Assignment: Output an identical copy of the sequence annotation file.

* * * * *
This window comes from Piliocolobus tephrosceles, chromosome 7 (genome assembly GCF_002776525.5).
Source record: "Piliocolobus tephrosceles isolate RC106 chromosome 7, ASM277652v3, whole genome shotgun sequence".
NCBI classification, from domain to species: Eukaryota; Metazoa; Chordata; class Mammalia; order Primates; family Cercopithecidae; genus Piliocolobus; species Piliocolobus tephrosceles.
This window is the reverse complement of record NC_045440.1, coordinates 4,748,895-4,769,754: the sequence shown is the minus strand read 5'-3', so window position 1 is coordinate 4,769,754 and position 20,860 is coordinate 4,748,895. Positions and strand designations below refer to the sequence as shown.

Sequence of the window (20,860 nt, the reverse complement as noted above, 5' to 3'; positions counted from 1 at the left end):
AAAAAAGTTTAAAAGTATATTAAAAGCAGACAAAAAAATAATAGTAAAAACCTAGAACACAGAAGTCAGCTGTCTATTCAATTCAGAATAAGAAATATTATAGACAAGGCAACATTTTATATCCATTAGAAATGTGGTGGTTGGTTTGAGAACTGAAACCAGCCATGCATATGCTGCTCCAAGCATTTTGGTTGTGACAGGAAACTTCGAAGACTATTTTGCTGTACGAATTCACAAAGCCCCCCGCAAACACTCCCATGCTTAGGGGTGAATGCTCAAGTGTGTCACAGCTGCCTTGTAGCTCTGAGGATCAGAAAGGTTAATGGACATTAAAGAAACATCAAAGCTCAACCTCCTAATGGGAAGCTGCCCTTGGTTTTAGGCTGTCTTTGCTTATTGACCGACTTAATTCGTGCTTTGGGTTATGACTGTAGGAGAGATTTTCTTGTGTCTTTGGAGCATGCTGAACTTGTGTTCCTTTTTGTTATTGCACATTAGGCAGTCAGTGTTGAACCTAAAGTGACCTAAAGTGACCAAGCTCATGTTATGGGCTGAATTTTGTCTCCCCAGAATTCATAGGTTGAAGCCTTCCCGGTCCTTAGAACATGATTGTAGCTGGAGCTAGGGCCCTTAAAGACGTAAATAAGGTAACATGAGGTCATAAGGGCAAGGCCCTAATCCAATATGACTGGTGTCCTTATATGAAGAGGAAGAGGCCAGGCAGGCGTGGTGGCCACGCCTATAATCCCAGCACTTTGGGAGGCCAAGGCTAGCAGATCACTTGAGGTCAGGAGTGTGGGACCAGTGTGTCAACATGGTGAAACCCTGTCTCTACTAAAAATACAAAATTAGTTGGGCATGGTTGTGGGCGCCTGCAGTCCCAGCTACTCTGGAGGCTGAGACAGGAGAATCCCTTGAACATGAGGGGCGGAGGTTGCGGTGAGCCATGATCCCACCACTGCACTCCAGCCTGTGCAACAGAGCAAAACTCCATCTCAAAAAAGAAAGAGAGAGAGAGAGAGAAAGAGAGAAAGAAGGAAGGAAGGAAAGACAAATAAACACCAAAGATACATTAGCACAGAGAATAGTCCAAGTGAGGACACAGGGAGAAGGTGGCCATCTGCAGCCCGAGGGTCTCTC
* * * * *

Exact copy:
This window comes from Piliocolobus tephrosceles, chromosome 7 (genome assembly GCF_002776525.5).
Source record: "Piliocolobus tephrosceles isolate RC106 chromosome 7, ASM277652v3, whole genome shotgun sequence".
NCBI classification, from domain to species: Eukaryota; Metazoa; Chordata; class Mammalia; order Primates; family Cercopithecidae; genus Piliocolobus; species Piliocolobus tephrosceles.
This window is the reverse complement of record NC_045440.1, coordinates 4,748,895-4,769,754: the sequence shown is the minus strand read 5'-3', so window position 1 is coordinate 4,769,754 and position 20,860 is coordinate 4,748,895. Positions and strand designations below refer to the sequence as shown.

Sequence of the window (20,860 nt, the reverse complement as noted above, 5' to 3'; positions counted from 1 at the left end):
AAAAAAGTTTAAAAGTATATTAAAAGCAGACAAAAAAATAATAGTAAAAACCTAGAACACAGAAGTCAGCTGTCTATTCAATTCAGAATAAGAAATATTATAGACAAGGCAACATTTTATATCCATTAGAAATGTGGTGGTTGGTTTGAGAACTGAAACCAGCCATGCATATGCTGCTCCAAGCATTTTGGTTGTGACAGGAAACTTCGAAGACTATTTTGCTGTACGAATTCACAAAGCCCCCCGCAAACACTCCCATGCTTAGGGGTGAATGCTCAAGTGTGTCACAGCTGCCTTGTAGCTCTGAGGATCAGAAAGGTTAATGGACATTAAAGAAACATCAAAGCTCAACCTCCTAATGGGAAGCTGCCCTTGGTTTTAGGCTGTCTTTGCTTATTGACCGACTTAATTCGTGCTTTGGGTTATGACTGTAGGAGAGATTTTCTTGTGTCTTTGGAGCATGCTGAACTTGTGTTCCTTTTTGTTATTGCACATTAGGCAGTCAGTGTTGAACCTAAAGTGACCTAAAGTGACCAAGCTCATGTTATGGGCTGAATTTTGTCTCCCCAGAATTCATAGGTTGAAGCCTTCCCGGTCCTTAGAACATGATTGTAGCTGGAGCTAGGGCCCTTAAAGACGTAAATAAGGTAACATGAGGTCATAAGGGCAAGGCCCTAATCCAATATGACTGGTGTCCTTATATGAAGAGGAAGAGGCCAGGCAGGCGTGGTGGCCACGCCTATAATCCCAGCACTTTGGGAGGCCAAGGCTAGCAGATCACTTGAGGTCAGGAGTGTGGGACCAGTGTGTCAACATGGTGAAACCCTGTCTCTACTAAAAATACAAAATTAGTTGGGCATGGTTGTGGGCGCCTGCAGTCCCAGCTACTCTGGAGGCTGAGACAGGAGAATCCCTTGAACATGAGGGGCGGAGGTTGCGGTGAGCCATGATCCCACCACTGCACTCCAGCCTGTGCAACAGAGCAAAACTCCATCTCAAAAAAGAAAGAGAGAGAGAGAGAGAAAGAGAGAAAGAAGGAAGGAAGGAAAGACAAATAAACACCAAAGATACATTAGCACAGAGAATAGTCCAAGTGAGGACACAGGGAGAAGGTGGCCATCTGCAGCCCGAGGGTCTCTC